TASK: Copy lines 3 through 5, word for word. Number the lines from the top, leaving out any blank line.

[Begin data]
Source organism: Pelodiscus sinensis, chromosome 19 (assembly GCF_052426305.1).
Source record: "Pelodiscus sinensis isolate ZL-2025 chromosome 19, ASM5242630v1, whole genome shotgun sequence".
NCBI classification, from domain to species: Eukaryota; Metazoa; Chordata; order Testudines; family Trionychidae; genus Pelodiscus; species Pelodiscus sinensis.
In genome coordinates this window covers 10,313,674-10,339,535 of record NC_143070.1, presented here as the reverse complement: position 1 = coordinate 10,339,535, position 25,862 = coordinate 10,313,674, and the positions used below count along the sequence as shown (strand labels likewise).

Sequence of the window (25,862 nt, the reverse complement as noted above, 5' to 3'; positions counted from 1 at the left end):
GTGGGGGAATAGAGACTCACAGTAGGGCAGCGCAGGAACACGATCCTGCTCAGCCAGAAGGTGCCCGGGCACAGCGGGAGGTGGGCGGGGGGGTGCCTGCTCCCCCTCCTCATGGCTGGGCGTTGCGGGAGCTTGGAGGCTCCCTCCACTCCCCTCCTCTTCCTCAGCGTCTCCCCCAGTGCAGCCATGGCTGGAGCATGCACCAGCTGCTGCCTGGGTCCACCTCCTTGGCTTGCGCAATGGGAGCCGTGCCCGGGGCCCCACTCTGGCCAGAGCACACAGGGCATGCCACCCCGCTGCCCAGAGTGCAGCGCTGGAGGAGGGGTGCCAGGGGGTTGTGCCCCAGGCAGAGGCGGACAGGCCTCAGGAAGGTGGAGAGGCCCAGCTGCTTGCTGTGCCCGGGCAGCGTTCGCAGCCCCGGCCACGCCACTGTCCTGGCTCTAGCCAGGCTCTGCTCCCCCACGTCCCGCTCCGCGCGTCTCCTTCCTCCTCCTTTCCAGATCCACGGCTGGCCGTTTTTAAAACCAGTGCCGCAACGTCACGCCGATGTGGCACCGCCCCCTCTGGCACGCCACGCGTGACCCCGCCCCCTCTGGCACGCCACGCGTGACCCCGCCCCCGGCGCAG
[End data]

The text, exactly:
NCBI classification, from domain to species: Eukaryota; Metazoa; Chordata; order Testudines; family Trionychidae; genus Pelodiscus; species Pelodiscus sinensis.
In genome coordinates this window covers 10,313,674-10,339,535 of record NC_143070.1, presented here as the reverse complement: position 1 = coordinate 10,339,535, position 25,862 = coordinate 10,313,674, and the positions used below count along the sequence as shown (strand labels likewise).

Sequence of the window (25,862 nt, the reverse complement as noted above, 5' to 3'; positions counted from 1 at the left end):